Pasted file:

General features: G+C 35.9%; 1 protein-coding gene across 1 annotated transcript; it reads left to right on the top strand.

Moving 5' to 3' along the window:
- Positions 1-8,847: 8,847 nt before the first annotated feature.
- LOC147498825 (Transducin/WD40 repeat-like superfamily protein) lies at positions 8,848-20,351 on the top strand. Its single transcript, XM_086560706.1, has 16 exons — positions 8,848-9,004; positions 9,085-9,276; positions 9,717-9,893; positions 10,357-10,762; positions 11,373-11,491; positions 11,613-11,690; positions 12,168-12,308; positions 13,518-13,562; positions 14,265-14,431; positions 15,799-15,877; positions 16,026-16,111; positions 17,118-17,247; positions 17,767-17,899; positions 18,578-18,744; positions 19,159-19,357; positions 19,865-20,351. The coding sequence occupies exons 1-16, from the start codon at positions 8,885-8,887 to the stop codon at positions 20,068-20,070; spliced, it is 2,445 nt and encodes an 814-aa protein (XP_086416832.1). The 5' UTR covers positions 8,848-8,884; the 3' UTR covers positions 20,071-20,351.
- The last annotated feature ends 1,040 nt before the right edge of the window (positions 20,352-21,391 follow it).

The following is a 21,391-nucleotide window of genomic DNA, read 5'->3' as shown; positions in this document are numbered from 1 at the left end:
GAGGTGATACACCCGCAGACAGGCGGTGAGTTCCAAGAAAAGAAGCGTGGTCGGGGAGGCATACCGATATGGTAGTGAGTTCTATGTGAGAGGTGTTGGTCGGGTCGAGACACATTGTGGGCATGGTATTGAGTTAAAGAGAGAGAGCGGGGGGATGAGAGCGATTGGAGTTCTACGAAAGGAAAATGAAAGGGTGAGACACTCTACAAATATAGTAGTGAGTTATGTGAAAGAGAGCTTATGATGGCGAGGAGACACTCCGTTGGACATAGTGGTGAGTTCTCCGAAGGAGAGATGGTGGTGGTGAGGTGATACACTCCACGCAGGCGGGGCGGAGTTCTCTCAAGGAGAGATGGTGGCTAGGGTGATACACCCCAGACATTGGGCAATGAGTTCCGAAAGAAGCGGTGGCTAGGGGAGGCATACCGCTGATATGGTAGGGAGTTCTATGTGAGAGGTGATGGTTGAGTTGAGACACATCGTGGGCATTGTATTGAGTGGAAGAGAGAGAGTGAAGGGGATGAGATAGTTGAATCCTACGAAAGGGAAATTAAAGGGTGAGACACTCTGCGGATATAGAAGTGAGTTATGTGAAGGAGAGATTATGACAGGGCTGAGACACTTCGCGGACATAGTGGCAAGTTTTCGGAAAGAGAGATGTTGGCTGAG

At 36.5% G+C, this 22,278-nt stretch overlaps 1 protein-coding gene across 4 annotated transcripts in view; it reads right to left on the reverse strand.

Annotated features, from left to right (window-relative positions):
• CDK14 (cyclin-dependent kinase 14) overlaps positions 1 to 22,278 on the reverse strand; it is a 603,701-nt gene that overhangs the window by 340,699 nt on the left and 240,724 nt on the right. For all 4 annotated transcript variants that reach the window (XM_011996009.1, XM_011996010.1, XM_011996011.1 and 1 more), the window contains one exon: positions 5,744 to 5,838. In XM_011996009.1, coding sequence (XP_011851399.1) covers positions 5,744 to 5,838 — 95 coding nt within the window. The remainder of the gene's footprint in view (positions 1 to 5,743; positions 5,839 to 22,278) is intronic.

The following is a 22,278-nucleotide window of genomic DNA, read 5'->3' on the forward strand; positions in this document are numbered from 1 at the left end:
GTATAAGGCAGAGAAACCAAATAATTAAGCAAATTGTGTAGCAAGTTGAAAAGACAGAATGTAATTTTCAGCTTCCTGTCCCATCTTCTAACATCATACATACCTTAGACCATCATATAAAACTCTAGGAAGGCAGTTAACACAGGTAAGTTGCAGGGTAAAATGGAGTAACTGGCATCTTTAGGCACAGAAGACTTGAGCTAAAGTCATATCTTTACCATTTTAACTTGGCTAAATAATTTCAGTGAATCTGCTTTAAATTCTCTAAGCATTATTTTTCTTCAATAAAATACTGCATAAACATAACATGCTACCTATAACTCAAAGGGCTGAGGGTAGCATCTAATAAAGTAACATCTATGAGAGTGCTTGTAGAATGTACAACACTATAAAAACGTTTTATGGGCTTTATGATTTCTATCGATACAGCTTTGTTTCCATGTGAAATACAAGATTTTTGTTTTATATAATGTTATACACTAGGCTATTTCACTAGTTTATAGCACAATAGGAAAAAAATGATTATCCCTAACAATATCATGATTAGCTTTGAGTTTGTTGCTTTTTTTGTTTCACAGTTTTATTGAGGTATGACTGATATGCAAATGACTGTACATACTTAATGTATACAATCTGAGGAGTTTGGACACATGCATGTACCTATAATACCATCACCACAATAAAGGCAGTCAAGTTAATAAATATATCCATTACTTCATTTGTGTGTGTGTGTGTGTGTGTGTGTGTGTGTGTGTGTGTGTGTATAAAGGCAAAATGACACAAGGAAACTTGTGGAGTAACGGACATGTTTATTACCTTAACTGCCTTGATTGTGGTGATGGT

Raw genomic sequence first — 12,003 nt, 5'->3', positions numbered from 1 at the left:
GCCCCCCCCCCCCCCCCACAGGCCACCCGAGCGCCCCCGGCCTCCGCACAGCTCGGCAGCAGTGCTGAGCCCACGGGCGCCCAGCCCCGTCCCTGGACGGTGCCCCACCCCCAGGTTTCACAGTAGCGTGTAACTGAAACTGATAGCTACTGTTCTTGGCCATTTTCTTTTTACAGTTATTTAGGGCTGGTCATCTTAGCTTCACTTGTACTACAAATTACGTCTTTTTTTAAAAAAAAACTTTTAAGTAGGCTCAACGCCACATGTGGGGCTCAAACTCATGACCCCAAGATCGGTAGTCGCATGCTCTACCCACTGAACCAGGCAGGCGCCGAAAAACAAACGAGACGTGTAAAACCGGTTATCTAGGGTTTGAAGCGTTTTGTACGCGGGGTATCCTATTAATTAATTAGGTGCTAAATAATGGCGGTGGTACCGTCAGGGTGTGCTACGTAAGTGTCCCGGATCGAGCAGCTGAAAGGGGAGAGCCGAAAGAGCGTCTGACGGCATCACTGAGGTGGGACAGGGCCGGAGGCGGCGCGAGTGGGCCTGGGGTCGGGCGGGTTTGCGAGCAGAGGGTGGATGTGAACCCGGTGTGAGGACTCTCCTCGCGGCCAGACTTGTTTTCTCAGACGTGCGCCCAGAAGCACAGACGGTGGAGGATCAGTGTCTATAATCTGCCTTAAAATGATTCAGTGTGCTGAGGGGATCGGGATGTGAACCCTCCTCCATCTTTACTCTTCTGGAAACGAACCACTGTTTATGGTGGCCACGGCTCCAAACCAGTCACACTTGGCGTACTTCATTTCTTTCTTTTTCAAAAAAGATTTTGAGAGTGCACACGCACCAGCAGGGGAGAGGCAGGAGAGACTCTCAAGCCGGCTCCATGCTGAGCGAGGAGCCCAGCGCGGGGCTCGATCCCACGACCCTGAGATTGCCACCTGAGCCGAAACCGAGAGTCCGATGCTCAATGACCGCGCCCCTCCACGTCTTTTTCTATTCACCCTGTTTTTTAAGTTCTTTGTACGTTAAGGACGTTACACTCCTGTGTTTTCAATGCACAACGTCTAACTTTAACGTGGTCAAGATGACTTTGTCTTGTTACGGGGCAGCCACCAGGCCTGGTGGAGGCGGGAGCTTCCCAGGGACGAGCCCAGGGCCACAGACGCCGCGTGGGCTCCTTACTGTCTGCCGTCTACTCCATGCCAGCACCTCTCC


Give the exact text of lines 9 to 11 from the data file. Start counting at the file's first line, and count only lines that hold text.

Annotated features, from left to right (window-relative positions):
• CDK14 (cyclin-dependent kinase 14) overlaps positions 1 to 22,278 on the reverse strand; it is a 603,701-nt gene that overhangs the window by 340,699 nt on the left and 240,724 nt on the right. For all 4 annotated transcript variants that reach the window (XM_011996009.1, XM_011996010.1, XM_011996011.1 and 1 more), the window contains one exon: positions 5,744 to 5,838. In XM_011996009.1, coding sequence (XP_011851399.1) covers positions 5,744 to 5,838 — 95 coding nt within the window. The remainder of the gene's footprint in view (positions 1 to 5,743; positions 5,839 to 22,278) is intronic.

The following is a 22,278-nucleotide window of genomic DNA, read 5'->3' on the forward strand; positions in this document are numbered from 1 at the left end: